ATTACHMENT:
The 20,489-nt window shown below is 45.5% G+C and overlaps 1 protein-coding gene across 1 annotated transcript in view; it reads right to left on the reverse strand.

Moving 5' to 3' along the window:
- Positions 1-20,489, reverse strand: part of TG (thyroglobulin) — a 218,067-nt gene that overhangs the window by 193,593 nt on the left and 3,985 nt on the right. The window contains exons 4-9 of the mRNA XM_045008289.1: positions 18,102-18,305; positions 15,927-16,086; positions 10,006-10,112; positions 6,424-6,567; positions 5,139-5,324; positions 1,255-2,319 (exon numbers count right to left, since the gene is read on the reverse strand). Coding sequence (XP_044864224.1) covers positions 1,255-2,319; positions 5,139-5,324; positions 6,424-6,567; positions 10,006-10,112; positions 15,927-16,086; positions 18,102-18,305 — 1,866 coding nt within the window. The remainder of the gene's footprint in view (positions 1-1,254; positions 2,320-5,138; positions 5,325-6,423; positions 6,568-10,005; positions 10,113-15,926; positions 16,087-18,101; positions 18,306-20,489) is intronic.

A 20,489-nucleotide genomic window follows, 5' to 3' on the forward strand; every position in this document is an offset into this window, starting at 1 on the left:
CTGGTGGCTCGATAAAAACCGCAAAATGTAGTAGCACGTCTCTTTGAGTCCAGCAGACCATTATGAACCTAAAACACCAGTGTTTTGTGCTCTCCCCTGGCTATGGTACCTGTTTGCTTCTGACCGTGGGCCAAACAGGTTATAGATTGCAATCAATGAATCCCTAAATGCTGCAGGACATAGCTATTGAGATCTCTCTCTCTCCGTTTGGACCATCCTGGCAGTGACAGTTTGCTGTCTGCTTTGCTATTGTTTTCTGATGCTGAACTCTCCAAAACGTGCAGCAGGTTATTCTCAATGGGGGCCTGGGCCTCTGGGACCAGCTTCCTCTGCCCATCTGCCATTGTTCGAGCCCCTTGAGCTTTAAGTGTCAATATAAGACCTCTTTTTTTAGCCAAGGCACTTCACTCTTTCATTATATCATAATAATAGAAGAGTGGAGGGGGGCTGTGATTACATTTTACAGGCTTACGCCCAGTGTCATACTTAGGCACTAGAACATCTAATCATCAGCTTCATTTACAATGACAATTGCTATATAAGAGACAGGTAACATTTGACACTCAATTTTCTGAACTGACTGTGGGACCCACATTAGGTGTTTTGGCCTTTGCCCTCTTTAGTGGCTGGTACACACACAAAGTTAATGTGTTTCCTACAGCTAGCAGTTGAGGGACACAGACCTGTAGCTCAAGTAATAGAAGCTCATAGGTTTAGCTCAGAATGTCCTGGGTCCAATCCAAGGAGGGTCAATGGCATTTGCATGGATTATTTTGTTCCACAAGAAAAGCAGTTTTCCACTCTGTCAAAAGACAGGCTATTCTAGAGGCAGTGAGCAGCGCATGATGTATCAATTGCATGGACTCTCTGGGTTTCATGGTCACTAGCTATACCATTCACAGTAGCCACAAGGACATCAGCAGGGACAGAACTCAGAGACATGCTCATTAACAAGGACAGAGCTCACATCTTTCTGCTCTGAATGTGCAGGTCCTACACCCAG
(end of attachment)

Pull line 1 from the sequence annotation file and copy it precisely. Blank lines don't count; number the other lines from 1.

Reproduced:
The 20,489-nt window shown below is 45.5% G+C and overlaps 1 protein-coding gene across 1 annotated transcript in view; it reads right to left on the reverse strand.